AK Steel among steel giants objecting to metal tariff exemption requests

AK Steel is one of several American steel manufacturers that have successfully objected to hundreds of requests by American companies that buy foreign steel to exempt themselves from President Trump’s stiff metal tariffs.

The New York Times reported West Chester Twp.-based AK Steel is one of three steel manufacturers that have successfully objected to hundreds of requests to the Commerce Department. They have argued that the imported products are readily available from American steel manufacturers.

Since May, companies have filed more than 20,000 requests for steel tariff exemptions. As of the end of July, the Commerce Department had denied 639 requests, the New York Times reported.

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The newspaper reported half of those denials came in cases where United States Steel, Nucor or AK Steel filed an objection. To date, their efforts have never failed, resulting in denials for companies that are based in the U.S. but rely on imported pipes, screws, wire and other foreign steel products for their supply chains, according to the New York Times.

AK Steel employs 8,000 people in Ohio, Kentucky, Indiana, Pennsylvania, Michigan and Minnesota; the company has about 2,400 employees in Middletown and Butler County.

AK Steel is the only domestic supplier of electrical steel, a critical material used in the electrical grid. The electrical steel market has been volatile, with dumped and subsidized foreign imports nearly doubling in 2017 versus 2016, AK Steel CEO Roger Newport wrote in an opinion piece for this newspaper earlier this year.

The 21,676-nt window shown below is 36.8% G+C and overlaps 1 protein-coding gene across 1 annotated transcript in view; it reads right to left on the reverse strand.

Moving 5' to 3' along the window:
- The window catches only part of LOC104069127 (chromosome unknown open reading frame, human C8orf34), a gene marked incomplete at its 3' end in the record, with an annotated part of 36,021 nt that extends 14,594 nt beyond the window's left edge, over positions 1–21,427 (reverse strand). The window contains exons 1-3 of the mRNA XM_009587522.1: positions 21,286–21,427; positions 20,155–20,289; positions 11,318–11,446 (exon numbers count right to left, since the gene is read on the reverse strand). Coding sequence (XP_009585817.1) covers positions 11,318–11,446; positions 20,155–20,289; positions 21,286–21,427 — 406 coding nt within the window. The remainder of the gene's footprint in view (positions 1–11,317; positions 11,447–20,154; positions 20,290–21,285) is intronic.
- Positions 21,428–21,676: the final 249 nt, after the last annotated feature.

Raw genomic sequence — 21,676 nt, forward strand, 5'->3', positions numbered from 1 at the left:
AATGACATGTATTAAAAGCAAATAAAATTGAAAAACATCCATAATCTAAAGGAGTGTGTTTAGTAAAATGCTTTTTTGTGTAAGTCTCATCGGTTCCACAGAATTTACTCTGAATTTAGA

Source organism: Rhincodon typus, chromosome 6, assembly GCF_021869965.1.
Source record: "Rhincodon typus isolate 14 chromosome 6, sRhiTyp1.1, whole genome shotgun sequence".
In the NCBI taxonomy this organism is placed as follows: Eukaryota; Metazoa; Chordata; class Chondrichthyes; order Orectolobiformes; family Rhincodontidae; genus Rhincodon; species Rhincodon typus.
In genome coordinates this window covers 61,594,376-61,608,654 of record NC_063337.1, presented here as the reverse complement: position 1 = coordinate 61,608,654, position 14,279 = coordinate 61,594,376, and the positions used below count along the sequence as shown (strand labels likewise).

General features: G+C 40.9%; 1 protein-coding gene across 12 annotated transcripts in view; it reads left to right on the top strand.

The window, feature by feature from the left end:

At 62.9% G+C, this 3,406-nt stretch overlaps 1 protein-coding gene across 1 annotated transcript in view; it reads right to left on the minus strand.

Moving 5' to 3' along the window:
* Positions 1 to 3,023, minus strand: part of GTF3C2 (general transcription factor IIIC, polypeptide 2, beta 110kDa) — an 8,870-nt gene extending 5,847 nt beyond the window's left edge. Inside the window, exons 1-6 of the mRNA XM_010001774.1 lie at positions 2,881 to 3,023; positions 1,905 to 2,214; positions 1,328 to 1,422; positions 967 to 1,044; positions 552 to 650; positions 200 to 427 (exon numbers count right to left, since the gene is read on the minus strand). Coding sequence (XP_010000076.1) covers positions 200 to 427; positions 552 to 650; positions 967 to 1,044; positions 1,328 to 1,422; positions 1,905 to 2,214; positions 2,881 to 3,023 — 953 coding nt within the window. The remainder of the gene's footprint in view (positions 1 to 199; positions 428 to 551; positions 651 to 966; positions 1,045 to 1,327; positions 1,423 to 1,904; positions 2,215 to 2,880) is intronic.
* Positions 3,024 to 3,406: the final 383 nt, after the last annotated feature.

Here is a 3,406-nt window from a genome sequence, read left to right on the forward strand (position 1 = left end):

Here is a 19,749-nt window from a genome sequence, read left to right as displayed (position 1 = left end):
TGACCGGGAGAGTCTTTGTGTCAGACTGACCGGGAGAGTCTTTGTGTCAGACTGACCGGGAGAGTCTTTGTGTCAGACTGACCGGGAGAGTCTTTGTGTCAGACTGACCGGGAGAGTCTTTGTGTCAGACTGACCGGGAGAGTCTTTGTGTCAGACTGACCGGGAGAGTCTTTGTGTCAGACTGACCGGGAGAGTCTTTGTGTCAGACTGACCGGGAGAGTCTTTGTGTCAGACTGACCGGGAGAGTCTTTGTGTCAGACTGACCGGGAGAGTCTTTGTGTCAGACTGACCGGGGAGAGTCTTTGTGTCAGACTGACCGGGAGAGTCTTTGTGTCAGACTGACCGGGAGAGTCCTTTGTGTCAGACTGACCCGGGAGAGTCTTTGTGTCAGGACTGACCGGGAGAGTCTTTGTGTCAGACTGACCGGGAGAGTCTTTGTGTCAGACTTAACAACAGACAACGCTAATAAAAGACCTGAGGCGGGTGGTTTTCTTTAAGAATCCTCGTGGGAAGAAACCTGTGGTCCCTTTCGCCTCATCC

“At AK Steel, we support President Trump for his bold recommendation that a global tariff on steel is necessary to defend our national security and combat the flood of imports that have been eroding America’s steel industry over several decades,” Newport said.

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“Conventional trade methods haven’t worked to address global over-capacity and foreign dumping. Unfortunately, we’ve seen that when you put a tariff on steel coming from one country, such as China, producers simply go around the law by routing the product through countries like Vietnam.”

Last year, foreign steel imports increased by 15 percent over the previous year, and captured 27 percent of the U.S. market share. Yet about one fourth of domestic steel capacity is not being utilized today, Newport said.

The entire New York Times report can be found HERE.


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